To read Alister Jack’s glorification of Scotland’s departure from the EU under the terms of the Brexit agreement was depressing, but perhaps predictable (“Brexit deal finally moves the UK out of the EU’s orbit,” The, Dec. 30). I wonder, as he wrote his post, whether the Minister for Scotland was aware of the irony of his remarks, which demonstrate the democratic deficiency inherent in the current constitutional structures of Scotland beautifully.
While Scotland voted overwhelmingly to stay, the voters in England forced Brexit on Scotland. Unionists would say that it was a UK-wide vote or that London just voted to stay, but London is not an ancient European nation and Scotland is meant to be a participant in a “union of equals.” However, the interests of Scotland were ignored or rejected by Mr. Jack and his Tory colleagues at Westminster during the tortuous Brexit process.
Indeed, Mr. Jack’s own status as the most senior politician in Scotland in the U.K. The government does not depend on votes from Scotland. The Conservatives won just 25 percent of the vote and six seats in Scotland’s 2019 general election, so once again it is Tory voters in England who essentially validate the tenure of the Scottish Minister.
Mr. Jack, the politician who recently said that for 40 years there will be no second independence referendum, is evidently delighted to force Brexit on Scotland, justifying it by claiming that just over a million Scots voted to leave. He forgets to note the 1.6 million Scottish votes cast in 2016 against Brexit, of course.
I expect that, in the Holyrood elections in May, Mr. Jack and the Scottish Conservatives will reap the Brexit crop. Instead of bowing to politicians and policies endorsed by voters outside Scotland, this would be the impetus for Scotland to finally make its own decisions and rejoin the EU as an independent country.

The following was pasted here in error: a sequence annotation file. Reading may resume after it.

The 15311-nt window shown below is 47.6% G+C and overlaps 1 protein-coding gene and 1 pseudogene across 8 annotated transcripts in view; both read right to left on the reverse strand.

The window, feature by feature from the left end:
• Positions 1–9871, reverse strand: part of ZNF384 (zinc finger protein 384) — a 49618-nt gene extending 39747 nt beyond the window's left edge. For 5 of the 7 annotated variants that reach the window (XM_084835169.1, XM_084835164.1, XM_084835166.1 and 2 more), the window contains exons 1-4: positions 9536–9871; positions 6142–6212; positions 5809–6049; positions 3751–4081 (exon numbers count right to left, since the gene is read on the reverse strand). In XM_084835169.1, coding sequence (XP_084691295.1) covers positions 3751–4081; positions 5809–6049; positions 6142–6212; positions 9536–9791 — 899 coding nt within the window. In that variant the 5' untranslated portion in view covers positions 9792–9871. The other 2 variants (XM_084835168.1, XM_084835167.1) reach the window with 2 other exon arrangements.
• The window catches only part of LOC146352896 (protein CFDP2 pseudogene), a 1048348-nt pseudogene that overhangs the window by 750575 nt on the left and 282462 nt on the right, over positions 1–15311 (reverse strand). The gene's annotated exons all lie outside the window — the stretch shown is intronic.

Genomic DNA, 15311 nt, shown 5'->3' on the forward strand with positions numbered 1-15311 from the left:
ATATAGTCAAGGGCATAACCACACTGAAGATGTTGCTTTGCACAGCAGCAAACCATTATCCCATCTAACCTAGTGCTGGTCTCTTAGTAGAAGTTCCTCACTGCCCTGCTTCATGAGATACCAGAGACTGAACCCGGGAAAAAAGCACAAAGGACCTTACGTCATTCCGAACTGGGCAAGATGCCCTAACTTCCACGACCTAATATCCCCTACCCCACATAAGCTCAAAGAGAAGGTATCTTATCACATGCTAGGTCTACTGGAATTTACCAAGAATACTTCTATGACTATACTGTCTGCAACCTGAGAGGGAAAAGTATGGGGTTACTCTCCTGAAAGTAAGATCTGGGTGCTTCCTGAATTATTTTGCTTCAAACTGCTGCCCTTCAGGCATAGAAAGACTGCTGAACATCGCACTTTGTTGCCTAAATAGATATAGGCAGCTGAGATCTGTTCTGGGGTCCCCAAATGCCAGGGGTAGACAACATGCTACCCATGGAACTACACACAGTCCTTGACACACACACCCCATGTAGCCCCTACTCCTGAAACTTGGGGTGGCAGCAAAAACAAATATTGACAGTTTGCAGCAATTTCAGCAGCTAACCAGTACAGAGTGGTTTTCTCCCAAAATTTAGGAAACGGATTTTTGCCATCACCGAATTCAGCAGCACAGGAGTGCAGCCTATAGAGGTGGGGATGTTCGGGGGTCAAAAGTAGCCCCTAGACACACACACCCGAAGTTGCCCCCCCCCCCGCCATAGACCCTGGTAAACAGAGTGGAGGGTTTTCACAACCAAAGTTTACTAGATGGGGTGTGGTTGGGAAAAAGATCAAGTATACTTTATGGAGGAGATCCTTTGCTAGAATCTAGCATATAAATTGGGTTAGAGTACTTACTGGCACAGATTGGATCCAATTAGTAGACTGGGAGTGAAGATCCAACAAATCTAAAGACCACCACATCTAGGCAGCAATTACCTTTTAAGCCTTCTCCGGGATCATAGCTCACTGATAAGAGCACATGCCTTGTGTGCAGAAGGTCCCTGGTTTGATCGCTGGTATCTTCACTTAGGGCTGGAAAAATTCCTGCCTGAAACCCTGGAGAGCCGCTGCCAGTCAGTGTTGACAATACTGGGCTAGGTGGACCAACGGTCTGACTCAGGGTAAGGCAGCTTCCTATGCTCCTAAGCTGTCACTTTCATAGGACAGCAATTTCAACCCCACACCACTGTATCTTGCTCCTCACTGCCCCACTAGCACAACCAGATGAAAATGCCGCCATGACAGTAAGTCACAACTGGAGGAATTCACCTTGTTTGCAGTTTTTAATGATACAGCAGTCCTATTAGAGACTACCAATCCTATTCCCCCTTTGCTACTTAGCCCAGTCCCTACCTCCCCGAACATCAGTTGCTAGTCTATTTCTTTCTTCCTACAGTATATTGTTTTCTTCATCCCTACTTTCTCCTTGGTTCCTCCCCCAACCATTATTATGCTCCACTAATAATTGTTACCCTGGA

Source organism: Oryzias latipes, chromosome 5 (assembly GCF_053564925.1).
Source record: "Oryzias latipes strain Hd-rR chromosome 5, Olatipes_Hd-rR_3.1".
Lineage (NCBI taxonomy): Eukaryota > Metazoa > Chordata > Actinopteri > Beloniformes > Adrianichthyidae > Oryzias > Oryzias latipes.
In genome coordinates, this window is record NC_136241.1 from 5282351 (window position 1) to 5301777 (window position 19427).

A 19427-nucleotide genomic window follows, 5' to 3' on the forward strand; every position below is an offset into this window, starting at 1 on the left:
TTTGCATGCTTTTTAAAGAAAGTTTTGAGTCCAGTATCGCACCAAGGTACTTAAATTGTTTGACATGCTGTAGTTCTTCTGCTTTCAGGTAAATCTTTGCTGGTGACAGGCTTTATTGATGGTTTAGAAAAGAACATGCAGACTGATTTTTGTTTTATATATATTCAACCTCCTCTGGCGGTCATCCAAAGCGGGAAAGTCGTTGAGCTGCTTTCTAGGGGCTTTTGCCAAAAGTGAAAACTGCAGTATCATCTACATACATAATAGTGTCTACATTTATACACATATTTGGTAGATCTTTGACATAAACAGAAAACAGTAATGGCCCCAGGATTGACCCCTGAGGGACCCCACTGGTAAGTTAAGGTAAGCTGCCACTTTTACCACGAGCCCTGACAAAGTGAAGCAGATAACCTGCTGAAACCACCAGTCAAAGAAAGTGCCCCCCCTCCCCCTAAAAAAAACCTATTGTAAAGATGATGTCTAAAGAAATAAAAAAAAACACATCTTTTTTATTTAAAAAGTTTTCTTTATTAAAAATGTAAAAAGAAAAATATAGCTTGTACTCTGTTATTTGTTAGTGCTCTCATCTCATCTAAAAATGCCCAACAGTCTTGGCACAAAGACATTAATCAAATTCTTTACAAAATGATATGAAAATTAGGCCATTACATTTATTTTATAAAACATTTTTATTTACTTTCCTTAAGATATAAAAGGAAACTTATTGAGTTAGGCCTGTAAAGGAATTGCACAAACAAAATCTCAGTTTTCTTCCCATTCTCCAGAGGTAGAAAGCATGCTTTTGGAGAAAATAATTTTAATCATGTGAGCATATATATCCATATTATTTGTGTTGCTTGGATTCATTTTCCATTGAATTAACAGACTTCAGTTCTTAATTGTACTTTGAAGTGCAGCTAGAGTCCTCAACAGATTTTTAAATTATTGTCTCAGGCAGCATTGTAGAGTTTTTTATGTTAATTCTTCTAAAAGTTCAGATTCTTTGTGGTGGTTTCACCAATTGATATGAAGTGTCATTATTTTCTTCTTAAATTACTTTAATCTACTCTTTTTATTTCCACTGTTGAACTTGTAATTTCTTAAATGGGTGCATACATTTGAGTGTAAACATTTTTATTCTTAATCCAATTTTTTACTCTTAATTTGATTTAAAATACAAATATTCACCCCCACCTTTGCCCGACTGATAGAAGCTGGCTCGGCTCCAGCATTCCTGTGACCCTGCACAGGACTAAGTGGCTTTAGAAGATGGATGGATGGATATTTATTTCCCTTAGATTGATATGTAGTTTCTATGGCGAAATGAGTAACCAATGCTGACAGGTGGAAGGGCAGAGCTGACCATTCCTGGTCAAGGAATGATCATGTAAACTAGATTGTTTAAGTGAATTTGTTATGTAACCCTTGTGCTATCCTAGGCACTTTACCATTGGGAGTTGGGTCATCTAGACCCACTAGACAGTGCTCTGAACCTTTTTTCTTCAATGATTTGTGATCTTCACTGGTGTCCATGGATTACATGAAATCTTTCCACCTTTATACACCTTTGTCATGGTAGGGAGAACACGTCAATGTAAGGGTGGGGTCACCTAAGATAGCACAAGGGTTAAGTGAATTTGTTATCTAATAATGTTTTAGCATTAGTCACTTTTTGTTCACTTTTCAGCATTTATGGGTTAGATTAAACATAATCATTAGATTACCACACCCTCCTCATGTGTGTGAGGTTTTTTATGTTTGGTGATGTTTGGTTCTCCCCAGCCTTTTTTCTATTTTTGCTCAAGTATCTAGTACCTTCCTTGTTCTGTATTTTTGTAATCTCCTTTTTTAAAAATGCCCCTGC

Iain Gunn, Elgin.
HOLYROOD TIME TO Reel IN.
My understanding is that the Holyrood Parliament is a devolved entity and concerns such as education, health, justice, police, transport, housing and so on are dedicated to its duties. Why did Holyrood then hold a debate and vote on the reserved Brexit agreement (“Blackford and SNP under fire as Brexit bill is passed by massive majority,” The, Dec. 31)?
This is another instance of how the SNP has corrupted Holyrood’s intent and work. It controls the agenda of Holyrood and thus avoids discussions on the problems that have been established where its competence is weak and where it can be held responsible for its shortcomings.
It is a mystery why the Speaker is approving this misuse of the devolved parliament. A debate and a vote on the topic of another referendum has already been approved – another reserved issue. They voted for local control and jurisdiction over the things that concern them most, such as education, health, and so on, when people voted for a devolved parliament. A referendum or separatism is not high on their list of goals, opinion polls confirm. Yet any debate still comes back to the constitution, which is reserved – as it did last Wednesday. If no one else will or will restore the parliament at Holyrood to its legal intent, then the sovereign parliament at Westminster must do it.
Edinburgh EH14, Jill Stephenson.
CRUCIAL IN-VOTES Gap
The disparity between the Westminster and Holyrood votes seems not to have been noticed by ALLAN Sutherland (Letters, December 31), citing Sir Keir Starmer in the Westminster vote.
The vote in Westminster was on whether to implement or reject the agreement. A majority of MPs voted to support the Brexit bill, as a tragedy would have been the alternative to leaving without an agreement. I can only presume that the MPs who voted against the bill and opposed leaving without an agreement did so in the hope that there would be an insufficient number of hardline “no deal” Brexit-supporting MPs to defeat the bill, and that they would register a protest vote by voting against the bill.
At Holyrood, the vote had no effect on whether, with or without an agreement, the UK would leave the EU or not. The Scottish government (together with the Waa)